Saturday, August 4, 2012

The Elements of a Classy RPG: Dungeons & Dragons (Third Edition)

Dungeons & Dragons has had many versions, editions, supplements, variants, and novations through the years. One of the most important editions of the game came to the public eye in 2000, when Dungeons & Dragons Third Edition was first released. It came after the Second Edition had been around for eleven years, seeing countless product releases, rules supplements, adventure modules, campaign settings, and gaming detritus that still litter the shelves of second-hand bookstores across the country.  Where Second Edition maintained a lot of the core mechanics of the First Edition, Third Edition took a significant number of steps away from the recognized canon. Although a number of "sacred cows" were retained but many features, previously considered untouchable, were eliminated, evolved, or re-engineered into a new framework. The class system is one of the features that had notable changes worth discussing here.

Gimble is a Bard, not a Sorcerer/Thief.
You can tell because he has an instrument.
The Player's Handbook contained eleven classes. Most of the classes had been standard selections from the previous edition. A few classes, such as the Barbarian and Monk, had previously existed in some form or another but now made their debut as core classes. One class, the Sorcerer, was a new class intended to fill the growing desire by players for a non-Vancian (or, as I prefer, non-Gygaxian) spell-caster. However, the most novel feature about classes in the Third edition, and potentially the most important, was not their variety, selection, or number. It was the multi-classing rules that made Third Edition something to really think about and value as a game.

Third Edition characters have two concepts of level. Character level is the overall measure of the character's experience while class level is specific for each class and measures the character's training within that class. Whenever a character gains a level, the player chooses which class to level in, generally selectable from any class. So, if you make a half-orc Fighter at first level, you could very well choose to take a level of fighter, thief, or even wizard when you advance to level 2. For that matter, you could take a level in whichever class you wanted. Third Edition broke open the class system, allowing a player to make whatever choices they wanted regarding their character and his or her "class."  Of course, there are a few technical limitations. Generally, characters must keep all of their class levels within one level of each other or the character will incur (experience) penalties. That level 5 Ranger, level 2 Paladin, level 3 Wizard, level 8 Fighter you had always wanted to take on an adventure is a problem within the 3E framework because she'll get less experience and, thus, level up at a slower rate than her adventuring friends. But, barring that restriction (to which there are exceptions), the system lets you do what you want with your character.  Does Gronk the Fighter want to spend some time at the Wizard's Institute of Technocery? Grab a level of wizard!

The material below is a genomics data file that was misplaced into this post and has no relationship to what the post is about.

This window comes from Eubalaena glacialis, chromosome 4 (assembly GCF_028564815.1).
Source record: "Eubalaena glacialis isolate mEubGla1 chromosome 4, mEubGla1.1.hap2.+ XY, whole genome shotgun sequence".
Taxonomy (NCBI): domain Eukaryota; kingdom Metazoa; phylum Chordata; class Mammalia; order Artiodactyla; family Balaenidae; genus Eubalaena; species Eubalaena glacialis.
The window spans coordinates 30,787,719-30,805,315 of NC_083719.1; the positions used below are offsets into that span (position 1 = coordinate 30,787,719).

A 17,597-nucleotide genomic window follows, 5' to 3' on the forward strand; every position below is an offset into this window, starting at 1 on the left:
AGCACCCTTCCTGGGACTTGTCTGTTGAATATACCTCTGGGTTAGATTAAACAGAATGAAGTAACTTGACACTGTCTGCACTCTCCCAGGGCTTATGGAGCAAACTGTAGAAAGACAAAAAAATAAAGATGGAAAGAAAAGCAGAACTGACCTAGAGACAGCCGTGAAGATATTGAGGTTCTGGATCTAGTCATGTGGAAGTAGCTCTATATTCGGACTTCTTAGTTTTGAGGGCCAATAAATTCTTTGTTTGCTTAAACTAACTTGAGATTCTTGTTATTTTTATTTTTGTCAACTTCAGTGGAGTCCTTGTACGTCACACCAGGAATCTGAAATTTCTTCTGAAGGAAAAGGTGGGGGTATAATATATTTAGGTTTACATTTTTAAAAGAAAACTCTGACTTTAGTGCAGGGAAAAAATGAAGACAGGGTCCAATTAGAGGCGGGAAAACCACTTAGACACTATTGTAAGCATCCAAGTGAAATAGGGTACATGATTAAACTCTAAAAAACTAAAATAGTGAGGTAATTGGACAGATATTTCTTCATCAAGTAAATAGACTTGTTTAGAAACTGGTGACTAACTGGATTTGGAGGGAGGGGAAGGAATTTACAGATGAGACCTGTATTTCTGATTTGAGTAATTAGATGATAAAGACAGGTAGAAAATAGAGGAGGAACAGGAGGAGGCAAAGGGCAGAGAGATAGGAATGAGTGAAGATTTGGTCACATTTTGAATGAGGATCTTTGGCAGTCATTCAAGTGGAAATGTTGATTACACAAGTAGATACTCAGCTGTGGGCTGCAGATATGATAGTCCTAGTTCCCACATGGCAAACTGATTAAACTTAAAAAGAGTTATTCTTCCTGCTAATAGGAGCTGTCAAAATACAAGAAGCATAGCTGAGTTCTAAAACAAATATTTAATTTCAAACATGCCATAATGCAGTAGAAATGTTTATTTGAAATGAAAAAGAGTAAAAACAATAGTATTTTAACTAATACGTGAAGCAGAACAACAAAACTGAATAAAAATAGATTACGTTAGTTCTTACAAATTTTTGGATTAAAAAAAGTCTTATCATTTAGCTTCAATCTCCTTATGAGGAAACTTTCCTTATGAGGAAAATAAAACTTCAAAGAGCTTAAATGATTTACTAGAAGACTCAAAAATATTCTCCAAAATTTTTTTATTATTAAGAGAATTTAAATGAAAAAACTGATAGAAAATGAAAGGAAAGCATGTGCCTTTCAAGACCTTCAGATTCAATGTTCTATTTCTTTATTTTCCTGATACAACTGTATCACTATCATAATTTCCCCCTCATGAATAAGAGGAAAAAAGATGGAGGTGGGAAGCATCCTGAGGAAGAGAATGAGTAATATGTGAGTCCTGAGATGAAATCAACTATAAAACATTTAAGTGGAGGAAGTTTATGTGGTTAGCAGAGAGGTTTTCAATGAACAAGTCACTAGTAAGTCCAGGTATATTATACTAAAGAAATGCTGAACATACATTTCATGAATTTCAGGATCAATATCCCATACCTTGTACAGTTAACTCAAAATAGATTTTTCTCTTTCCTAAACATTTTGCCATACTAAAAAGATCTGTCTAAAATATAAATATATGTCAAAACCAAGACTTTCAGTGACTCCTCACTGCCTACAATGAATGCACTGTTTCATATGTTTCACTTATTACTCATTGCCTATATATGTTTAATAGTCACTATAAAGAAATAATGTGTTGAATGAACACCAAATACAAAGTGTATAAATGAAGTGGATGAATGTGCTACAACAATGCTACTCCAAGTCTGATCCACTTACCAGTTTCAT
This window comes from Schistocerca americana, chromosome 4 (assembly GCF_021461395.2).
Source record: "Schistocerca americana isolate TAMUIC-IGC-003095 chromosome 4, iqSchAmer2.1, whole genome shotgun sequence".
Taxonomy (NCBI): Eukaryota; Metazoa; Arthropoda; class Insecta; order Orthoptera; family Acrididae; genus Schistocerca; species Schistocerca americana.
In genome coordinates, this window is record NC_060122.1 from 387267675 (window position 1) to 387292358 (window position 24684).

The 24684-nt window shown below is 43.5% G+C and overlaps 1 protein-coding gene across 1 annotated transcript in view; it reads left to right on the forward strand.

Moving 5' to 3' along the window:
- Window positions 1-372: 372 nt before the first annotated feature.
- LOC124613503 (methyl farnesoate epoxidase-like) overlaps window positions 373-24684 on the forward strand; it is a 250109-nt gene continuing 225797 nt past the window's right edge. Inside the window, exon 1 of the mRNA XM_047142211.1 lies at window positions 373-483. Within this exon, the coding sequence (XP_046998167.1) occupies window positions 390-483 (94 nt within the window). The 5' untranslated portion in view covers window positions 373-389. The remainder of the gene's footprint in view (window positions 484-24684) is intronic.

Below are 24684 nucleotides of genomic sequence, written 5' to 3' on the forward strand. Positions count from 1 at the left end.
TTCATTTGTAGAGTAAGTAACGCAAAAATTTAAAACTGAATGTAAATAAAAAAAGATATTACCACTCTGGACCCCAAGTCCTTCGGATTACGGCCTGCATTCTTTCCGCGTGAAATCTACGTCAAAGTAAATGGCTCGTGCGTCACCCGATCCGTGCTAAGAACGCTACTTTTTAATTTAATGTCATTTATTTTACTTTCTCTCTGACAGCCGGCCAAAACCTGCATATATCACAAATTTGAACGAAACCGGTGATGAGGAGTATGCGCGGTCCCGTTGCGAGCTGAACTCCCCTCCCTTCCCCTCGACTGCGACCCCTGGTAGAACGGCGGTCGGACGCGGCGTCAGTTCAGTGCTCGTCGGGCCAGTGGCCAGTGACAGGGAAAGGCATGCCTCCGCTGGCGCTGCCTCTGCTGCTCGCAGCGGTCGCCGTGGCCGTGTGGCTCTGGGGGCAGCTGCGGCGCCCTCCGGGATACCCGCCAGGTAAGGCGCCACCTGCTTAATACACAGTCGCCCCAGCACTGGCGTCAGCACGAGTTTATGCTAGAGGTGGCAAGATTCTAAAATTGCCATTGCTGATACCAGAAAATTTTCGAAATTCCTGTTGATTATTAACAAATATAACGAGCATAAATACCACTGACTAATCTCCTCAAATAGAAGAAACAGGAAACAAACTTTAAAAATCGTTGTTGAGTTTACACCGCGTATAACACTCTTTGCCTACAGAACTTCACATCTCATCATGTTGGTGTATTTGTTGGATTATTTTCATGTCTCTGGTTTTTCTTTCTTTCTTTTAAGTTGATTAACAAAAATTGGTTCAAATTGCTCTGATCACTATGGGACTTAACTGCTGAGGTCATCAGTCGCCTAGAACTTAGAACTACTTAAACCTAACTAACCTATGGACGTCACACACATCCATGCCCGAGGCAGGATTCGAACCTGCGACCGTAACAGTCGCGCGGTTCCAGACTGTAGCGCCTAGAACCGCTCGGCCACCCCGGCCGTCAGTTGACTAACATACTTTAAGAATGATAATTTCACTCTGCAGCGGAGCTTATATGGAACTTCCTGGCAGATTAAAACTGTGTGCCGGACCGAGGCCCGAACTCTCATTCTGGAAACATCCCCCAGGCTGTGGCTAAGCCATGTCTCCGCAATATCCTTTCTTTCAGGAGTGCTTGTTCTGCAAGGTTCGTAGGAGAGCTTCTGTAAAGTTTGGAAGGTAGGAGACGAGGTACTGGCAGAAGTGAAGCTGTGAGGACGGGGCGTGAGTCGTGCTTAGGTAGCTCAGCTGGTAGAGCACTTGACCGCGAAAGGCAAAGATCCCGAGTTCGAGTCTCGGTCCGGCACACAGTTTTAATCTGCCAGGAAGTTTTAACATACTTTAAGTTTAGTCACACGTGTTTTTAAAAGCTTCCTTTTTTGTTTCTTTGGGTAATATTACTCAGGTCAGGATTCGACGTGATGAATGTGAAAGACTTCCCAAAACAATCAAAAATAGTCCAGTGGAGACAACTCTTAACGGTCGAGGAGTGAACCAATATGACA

Ember was upset to learn that she, as a
Monk, would be unable to multi-class.

It does not even stop there at that, though. Third Edition was the system for people that wanted a grotesque amount of character options. Beyond the initial eleven character classes, this version of D&D featured advanced classes that had some sort of prerequisite for entry. Called "Prestige Classes," these classes provided even greater abilities for characters that were able to take levels in the class. Prestige Classes were exciting because they provided a special suite of abilities, powers, and bonuses that catered nicely to a specific arrangement of class features. Wanted to make a fighter who used a bow and knew magic? The Arcane Archer provided bonuses and special abilities for that combination of talents, allowing the character to infuse his arrows with magical energies. Beyond the small number provided, the Prestige Class was an opportunity for Players and Dungeon Masters to create specific classes suited to the campaign setting or player concept that were limited in scope (maybe 5-10 levels worth of advancement) but that emphasized a certain synergy of abilities, powers, or features.

Although the first publication of D&D had few Prestige Class options, each supplement continued to add to the roster of available options, making the field of class options quite expansive. Later publications even included new base classes, further expanding the options for character advancement. Some characters were merely alternatives to existing classes, such as Fighter variants or Wizards of different schools. Some where entirely new classes readily injectable into the mighty multi-class morass that had developed. As a player, you had many choices to make at each level with regard to what class in which you wanted to advance. This was a role-playing ruleset where anything and everything seemed possible. Because of this freedom of character design, Third Edition earned a reputation as a player's game.

Considering the system laid out in the Third Edition, one may think that it should have been the definitive take on a class system as it provides numerous options and the freedom to do practically anything. But, there are a few peculiarities.
Alright, guys. Which of these multi-class option should I take?
One problem faced by the Third Edition system was the contrast of basic, wide-reaching classes to specific, narrowly-tailored classes. To illustrate, consider two brave adventurers, Bob and Tom. Bob and Tom are both level 4 humans. Bob is a level 2 fighter and level 2 cleric. Tom is a level 4 paladin. Both have some fighting prowess. Tom is strictly better at hitting than Bob but Bob has a few more options in combat from his fighting feats. Both have divine abilities, although they express their divine powers in different ways. Bob casts spells, choosing from an expansive list of Cleric spells, while Tom can sense evil, heal his allies, and gain bonuses against evil foes. But, as far as characters go, they are both... holy warriors? They both battle monsters and wield the forces of their god. The biggest difference is that Tom the Paladin has a more restricted set of abilities than Bob the Fighter/Cleric.

She's actually charting the requirements
for her next Prestige Class. It's complicated.
This clash highlights one of the dormant issues in the Third Edition system: What is the purpose of the Paladin, a specialized Holy Warrior, in a game with free multi-classing rules that allow a Fighter/Cleric Holy Warrior with little to no fuss? The ungainly restrictions attached to the Paladin make it even stranger: Why can only Lawful Good gods have Paladins? Is there something inherently Lawful Good about detecting evil? My Fighter/Cleric can do it, except that he does it as a spell. There are other examples of the peculiarity, such as with the sorcerer/thief and the bard (different shades of the magical trickster), but the Paladin and Fighter/Cleric represent the most obvious example.